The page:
Headliner: Dame Maggie Smith, “Teaching Our Children about The Metric System.”

Day 2 – “Make America Angry Again”

Headliner: Rafael Nadal, “The Dangers of Miniature Golf to Our Society”

Day 3 – “Make America Confused Again”

Headliner: A local prostitute, “What We Really Need: Lumberjacks.”

Day 4 – “Make America Oblong Again”

That’s So Jacob accepts the nomination, and…some fireworks go off, scaring the bajeezus out of the cats in the crowd.

Your results may vary.



Five Reasons Why Wisconsin is the Best State Ever

Today, I was on Facebook, and I found out that one of my close friends from when I lived in Israel is moving to America: New Jersey for a little while, and eventually, Philadelphia. While I’m not thrilled about him being so far away, it’ll hopefully be a great change for him and we’ll be in the same country again. Someone commented on his wall that he could come and stay on his couch in New York City, and I responded, “my couch is better.” And as I was redoing the Wisconsin refrigerator magnet puzzle (some of the pieces had gotten out of place) I realized that Wisconsin truly is the best state ever.

So here are Five (of the many) Reasons Why Wisconsin is the Best State Ever.

  1. I can point out where I live on my hand. Sure, so can Michiganders, but we don’t have the lake effect in the winter.
  2. We have some of the best produce and dairy products in the country. Go to any weekend farmer’s market and you’ll see what I’m talking about. Also, if you’re into dairy and not on a diet, Calliope ice cream is kosher and DELISH.
  3. Midwestern nice. Seriously, I feel like I’ve become nicer since I’ve been here. Or at least more social. People here are just so genuine.
  4. The best European cuisine outside Europe. Since my parents have been here, we’ve had Belgian food at Brasserie V, Norwegian food at Norske Nook, and Dutch food at Cafe Hollander. Not to mention the German restaurants and the Catholic-inspired Friday Fish Fry, every Friday, all year long.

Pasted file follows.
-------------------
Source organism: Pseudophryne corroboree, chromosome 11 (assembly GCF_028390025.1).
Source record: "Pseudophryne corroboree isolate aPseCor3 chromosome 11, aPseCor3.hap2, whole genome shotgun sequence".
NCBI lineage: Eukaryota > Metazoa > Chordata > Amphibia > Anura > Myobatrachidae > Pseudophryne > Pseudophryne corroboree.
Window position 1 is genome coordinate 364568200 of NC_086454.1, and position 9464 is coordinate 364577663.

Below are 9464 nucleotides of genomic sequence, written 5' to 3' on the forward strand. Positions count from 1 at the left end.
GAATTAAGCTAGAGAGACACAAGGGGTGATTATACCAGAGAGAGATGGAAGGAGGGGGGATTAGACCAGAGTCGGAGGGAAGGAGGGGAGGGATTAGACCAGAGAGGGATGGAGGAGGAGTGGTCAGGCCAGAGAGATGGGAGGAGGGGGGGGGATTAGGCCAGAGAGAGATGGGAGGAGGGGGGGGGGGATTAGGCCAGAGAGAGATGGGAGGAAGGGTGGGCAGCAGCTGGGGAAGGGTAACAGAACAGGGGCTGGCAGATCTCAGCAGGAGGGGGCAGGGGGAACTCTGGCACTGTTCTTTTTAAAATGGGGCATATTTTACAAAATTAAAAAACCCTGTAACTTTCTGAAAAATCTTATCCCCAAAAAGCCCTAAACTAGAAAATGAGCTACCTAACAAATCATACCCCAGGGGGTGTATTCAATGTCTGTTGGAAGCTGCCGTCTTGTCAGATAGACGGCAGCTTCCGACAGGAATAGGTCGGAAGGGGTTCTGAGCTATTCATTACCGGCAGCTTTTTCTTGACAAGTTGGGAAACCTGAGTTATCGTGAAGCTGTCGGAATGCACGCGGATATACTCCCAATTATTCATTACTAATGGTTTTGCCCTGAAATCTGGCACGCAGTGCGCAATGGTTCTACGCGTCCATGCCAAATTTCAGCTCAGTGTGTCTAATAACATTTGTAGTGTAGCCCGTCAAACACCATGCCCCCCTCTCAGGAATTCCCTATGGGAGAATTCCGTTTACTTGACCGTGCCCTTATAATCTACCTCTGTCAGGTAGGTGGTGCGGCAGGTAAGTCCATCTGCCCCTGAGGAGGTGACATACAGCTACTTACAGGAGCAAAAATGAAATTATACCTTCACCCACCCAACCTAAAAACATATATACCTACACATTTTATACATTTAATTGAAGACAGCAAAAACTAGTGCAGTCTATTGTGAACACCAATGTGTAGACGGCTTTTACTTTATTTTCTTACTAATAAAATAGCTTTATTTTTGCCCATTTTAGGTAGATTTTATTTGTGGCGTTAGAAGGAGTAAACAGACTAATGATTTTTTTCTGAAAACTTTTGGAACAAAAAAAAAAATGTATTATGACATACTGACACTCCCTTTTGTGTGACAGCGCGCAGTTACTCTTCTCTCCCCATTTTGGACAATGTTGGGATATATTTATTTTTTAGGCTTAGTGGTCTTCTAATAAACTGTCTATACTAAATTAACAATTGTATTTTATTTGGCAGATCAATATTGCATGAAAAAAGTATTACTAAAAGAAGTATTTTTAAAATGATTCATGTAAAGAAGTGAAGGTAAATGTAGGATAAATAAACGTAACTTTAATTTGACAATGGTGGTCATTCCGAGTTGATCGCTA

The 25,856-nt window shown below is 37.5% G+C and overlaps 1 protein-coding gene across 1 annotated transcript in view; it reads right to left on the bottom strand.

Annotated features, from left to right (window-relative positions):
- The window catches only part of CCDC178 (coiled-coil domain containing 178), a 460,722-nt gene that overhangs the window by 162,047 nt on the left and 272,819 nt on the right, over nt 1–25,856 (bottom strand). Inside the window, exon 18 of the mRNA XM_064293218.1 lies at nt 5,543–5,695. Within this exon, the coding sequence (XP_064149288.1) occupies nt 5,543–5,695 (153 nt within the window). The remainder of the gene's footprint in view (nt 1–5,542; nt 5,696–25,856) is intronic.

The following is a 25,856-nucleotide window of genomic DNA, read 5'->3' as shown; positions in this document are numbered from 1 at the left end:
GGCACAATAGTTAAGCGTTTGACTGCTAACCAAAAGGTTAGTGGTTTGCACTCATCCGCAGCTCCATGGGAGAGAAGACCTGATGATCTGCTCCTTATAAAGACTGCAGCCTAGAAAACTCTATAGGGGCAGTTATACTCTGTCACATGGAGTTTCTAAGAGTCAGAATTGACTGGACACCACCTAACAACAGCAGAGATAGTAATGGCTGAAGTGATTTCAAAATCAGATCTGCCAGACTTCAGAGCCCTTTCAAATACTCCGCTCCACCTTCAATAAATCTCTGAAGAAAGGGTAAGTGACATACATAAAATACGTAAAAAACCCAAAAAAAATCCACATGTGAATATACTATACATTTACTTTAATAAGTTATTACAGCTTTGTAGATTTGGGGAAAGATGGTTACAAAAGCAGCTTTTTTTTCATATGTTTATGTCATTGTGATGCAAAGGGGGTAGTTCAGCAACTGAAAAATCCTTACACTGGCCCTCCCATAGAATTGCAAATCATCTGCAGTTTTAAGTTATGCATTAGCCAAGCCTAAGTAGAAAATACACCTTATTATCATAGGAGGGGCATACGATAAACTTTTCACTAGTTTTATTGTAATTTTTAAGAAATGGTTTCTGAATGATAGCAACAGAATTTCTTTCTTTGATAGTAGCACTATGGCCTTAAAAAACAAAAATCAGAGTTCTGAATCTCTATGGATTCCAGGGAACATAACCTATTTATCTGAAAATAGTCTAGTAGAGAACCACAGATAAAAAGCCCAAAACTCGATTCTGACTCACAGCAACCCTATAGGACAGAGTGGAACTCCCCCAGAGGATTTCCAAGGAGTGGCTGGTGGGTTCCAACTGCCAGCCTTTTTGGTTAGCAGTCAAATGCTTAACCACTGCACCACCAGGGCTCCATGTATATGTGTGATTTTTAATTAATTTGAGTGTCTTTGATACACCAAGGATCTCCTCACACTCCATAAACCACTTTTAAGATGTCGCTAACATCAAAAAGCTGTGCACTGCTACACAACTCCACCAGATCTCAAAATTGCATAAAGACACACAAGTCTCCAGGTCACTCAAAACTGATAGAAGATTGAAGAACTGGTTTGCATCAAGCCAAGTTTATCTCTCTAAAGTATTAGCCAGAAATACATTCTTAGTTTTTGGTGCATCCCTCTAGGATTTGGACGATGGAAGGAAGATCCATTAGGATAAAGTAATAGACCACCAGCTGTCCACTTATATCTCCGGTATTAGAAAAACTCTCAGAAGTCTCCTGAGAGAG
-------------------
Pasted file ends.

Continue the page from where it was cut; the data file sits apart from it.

5. Concerts on the Square. Tonight was my parents’ final night here, so we went to Concert on the Square, which is a summer tradition here in Madison. About six Wednesday evenings every summer, when it’s light outside until 9 PM, everyone brings blankets and food and picnics on the lawn of the State Capitol building to hear the Madison Symphony Orchestra play. People have fancy spreads and get dressed up, and it’s just such a fun time. Does your state capitol double as a marketplace, art museum, AND concert venue? I didn’t think so.

Masterpiece YouTube: Team StarKid, “The Trail to Oregon!”

Happy July 4th, y’all! I haven’t shared a fun YouTube in almost a whole year (September 30th, 2015), so I figured I’d share one of the most American things of all time (or what should be): musical theatre mixed with American history, so…here’s the full cast recording of Hamilton!

Just kidding, and yes, I am sick of hearing people obsess over it, it’s kind of like…have you ever seen a musical before? Ever? Anyway, here’s another fun musical.

That’s So Jacob Presents:

Masterpiece YouTube

Episode 22: Team Starkid, “The Trail to Oregon!” (2015)

Any true American who grew up in the 1990s played Oregon Trail, the original educational, low-graphics game designed to teach kids about Manifest Destiny but mostly ended up teaching kids how to shoot a buffalo, die of dysentery, and an excuse to make up obscene family names.

I remember I was scared of the game when I first encountered it in fourth grade, because the trend was to name your characters after your family members and friends, and I got it in my head that if you died in the game, that meant you died for real, or were going to die soon, which led to many, many nightmares about my family members being buried in the Wyoming wilderness or eaten by wolves. Eventually, though, I got over that silly fear and joined everyone else in making sure that Jelly Head, Pantyhose Nose, Donkey, and Princess Bunny make it to the Willamette Valley. And if they didn’t, oh well, at least you could write a dirty epitaph on their 8-bit tombstone.